Close behind the campaign in overall coverage last week was the flagging U.S. economy, the No. 2 story at 14% of the newshole, down somewhat from 23% the week before. This ended a three-week stretch in which the economy was the top story in the news. No single economic event dominated the coverage, though the nation’s weak employment situation drew more attention than other items. A demonstration in New York City referred to as Occupy Wall Street accounted for about 12% of the economic coverage last week.
The trial of Michael Jackson’s doctor at the time of the pop star’s death was the No. 3 story last week, filling 5% of the newshole. Jackson’s death on June 25, 2009, believed to be the result of a lethal drug cocktail, was a top story, accounting for 17% of the newshole during the two weeks after his death.
At No. 4 last week was the death of U.S.-born cleric Anwar al-Awlaki, who was killed in an airstrike in Yemen by a joint CIA-military operation. Questions over the ethics and legality of killing a U.S. born person without a trial became the subject of much of the coverage, which amounted to 5% of the newshole.
Finally, unrest in the Middle East was the No. 5 story, at 4% of the newshole. Coverage focused on a mob attack on a U.S. diplomatic envoy in Syria and on Saudi Arabia’s move to honor women’s right to vote.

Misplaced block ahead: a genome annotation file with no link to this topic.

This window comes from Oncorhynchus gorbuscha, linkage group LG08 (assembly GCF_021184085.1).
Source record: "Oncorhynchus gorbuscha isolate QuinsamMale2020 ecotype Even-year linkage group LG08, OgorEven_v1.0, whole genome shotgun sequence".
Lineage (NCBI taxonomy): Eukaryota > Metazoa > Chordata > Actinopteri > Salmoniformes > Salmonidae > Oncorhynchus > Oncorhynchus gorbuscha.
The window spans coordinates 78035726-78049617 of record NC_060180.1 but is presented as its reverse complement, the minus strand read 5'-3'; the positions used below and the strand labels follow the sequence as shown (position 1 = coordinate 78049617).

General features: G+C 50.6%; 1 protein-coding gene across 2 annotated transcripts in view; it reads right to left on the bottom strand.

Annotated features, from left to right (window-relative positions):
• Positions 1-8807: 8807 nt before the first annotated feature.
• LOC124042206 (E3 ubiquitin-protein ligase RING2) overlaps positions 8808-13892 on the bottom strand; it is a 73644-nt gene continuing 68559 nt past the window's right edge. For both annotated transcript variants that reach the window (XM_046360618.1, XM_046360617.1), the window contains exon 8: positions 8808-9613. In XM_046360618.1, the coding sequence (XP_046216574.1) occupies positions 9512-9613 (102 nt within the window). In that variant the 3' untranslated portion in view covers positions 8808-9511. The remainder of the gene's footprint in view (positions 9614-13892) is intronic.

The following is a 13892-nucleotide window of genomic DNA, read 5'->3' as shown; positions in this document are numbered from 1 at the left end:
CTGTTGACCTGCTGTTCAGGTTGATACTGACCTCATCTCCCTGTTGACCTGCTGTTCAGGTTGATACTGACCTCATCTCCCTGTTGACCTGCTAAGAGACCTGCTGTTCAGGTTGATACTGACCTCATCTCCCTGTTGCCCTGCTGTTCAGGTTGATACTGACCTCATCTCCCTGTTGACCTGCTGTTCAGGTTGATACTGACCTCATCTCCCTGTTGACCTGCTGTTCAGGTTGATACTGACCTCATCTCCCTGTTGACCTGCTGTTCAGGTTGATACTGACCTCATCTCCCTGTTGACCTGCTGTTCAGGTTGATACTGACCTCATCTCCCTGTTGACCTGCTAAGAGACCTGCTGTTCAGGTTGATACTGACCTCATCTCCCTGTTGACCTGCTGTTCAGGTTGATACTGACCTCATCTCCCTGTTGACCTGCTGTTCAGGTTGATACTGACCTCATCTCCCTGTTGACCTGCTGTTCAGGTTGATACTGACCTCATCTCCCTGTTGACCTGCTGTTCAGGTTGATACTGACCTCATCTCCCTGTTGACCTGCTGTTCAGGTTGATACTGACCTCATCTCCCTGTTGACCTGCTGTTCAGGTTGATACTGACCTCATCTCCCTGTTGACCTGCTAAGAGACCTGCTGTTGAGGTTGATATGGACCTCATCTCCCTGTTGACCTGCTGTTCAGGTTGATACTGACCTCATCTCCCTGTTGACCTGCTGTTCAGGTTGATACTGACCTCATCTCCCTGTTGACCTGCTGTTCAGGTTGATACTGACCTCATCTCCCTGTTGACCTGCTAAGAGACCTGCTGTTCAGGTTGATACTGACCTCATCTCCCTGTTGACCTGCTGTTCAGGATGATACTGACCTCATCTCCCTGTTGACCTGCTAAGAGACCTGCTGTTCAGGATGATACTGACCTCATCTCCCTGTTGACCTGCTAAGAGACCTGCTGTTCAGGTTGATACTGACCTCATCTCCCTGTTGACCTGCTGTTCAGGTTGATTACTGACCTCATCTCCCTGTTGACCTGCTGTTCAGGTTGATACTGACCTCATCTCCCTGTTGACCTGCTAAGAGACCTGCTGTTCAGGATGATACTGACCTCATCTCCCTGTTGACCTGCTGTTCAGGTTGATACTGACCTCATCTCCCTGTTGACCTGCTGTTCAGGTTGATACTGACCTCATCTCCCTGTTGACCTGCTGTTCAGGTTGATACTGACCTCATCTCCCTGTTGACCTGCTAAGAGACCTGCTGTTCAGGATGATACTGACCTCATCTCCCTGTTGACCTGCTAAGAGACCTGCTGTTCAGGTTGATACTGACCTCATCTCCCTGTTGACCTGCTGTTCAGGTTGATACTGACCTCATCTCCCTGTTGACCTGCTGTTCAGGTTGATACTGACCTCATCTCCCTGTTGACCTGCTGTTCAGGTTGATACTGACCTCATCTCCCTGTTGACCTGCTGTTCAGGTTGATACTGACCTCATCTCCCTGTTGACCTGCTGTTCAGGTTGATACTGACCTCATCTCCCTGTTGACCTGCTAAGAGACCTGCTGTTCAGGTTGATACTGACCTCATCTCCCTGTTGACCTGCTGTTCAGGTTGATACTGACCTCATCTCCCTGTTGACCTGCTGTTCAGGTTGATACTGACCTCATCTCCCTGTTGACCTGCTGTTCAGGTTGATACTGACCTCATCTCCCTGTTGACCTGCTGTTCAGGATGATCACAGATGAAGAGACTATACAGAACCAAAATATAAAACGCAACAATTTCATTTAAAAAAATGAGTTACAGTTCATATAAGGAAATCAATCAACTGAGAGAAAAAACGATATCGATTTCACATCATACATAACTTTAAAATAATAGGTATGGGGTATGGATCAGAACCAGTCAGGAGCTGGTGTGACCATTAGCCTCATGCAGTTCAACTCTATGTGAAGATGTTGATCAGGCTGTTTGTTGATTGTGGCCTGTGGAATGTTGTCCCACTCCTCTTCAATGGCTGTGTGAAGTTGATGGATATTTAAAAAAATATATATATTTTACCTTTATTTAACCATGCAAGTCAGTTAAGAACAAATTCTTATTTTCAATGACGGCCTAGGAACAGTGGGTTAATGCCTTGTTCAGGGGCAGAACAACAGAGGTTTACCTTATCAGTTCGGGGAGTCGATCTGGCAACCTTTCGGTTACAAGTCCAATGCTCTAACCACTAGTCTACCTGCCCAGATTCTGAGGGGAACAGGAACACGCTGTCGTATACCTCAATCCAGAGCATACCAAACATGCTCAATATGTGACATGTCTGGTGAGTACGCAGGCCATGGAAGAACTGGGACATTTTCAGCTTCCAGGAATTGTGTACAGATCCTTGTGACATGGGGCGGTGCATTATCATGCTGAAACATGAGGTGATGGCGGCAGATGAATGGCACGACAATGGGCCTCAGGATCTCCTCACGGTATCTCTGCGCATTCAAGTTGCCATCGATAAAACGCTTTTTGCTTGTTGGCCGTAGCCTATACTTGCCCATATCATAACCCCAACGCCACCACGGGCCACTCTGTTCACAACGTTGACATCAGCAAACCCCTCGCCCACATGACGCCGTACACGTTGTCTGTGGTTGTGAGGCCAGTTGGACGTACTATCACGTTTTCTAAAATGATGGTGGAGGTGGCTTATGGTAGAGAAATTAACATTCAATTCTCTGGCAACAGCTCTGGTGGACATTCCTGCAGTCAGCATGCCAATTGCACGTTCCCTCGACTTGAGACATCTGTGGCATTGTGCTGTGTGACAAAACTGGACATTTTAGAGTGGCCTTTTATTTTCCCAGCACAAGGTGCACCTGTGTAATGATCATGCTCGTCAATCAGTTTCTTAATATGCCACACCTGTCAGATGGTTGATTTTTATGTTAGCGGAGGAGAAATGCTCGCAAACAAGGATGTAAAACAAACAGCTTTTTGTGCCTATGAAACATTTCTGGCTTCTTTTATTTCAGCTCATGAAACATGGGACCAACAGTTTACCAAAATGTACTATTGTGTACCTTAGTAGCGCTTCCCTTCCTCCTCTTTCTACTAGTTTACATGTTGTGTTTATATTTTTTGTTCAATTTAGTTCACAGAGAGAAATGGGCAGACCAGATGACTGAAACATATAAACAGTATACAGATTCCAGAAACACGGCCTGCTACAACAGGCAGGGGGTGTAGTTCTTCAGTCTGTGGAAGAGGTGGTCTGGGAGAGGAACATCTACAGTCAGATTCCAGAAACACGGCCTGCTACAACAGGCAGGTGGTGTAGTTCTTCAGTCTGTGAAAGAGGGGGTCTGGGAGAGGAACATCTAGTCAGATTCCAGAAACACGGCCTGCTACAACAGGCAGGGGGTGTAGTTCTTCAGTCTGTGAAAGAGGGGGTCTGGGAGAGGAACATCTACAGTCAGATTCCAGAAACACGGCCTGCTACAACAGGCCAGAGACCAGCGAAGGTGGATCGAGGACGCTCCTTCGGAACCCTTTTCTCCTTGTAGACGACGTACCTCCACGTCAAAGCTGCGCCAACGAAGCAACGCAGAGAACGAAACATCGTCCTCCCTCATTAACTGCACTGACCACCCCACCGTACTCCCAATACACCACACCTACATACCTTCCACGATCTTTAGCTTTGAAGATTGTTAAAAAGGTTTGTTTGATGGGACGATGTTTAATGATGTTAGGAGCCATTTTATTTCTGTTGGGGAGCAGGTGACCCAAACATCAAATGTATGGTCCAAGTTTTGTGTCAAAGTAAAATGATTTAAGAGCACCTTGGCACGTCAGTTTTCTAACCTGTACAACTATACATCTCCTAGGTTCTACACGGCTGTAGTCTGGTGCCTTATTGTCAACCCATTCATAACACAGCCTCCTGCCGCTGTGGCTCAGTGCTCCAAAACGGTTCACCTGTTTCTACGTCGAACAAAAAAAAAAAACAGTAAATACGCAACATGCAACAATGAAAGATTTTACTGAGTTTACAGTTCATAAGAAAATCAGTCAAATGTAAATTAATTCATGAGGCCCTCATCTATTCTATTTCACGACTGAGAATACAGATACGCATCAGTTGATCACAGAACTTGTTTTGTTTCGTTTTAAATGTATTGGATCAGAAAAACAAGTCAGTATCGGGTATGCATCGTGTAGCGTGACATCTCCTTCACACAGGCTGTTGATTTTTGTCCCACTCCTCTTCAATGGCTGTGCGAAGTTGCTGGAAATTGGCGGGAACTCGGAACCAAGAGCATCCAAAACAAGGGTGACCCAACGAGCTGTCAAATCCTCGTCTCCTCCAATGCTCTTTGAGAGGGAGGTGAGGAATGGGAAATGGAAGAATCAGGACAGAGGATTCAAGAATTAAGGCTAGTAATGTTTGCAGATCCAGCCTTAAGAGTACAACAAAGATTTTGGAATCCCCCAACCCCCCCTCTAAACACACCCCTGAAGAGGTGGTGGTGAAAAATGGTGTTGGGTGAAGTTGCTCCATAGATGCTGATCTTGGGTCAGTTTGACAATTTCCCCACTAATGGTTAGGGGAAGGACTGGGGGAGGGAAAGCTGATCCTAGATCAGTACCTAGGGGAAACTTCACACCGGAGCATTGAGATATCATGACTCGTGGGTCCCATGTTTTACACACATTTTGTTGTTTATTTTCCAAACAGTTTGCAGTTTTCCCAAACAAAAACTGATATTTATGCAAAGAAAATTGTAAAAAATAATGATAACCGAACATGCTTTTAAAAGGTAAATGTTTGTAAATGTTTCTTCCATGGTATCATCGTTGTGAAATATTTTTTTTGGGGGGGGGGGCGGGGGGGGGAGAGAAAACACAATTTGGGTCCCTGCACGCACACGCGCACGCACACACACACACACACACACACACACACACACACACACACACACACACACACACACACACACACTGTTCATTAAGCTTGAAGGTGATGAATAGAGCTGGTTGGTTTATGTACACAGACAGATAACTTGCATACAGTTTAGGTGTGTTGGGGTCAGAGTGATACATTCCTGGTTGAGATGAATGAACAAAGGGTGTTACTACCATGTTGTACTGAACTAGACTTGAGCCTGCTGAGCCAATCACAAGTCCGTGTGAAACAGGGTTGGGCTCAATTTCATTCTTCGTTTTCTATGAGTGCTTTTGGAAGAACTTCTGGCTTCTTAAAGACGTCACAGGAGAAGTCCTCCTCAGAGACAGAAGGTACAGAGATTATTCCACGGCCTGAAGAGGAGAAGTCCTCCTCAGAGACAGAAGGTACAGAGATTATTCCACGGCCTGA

A New Contender for the GOP Nomination?
Last week, the 2012 campaign received much wider play on television and radio than in other sectors of the media. That was especially true of cable news, which devoted 29% of the time studied to the campaign, led by MSNBC (37%) and Fox News Channel (34%). The campaign, by contrast, drew much less attention in newspapers and on news websites; on newspaper front pages, it was the No. 14 story of the week, at 3% of coverage.
Questions about New Jersey Governor Chris Christie’s national aspirations, of course, did not begin last week. They had made perennial appearances throughout the early months of the campaign as the GOP primary field was taking shape. But they began in earnest prior to the beginning of the week as reports emerged that Christie had met recently with a number of powerful GOP fundraisers.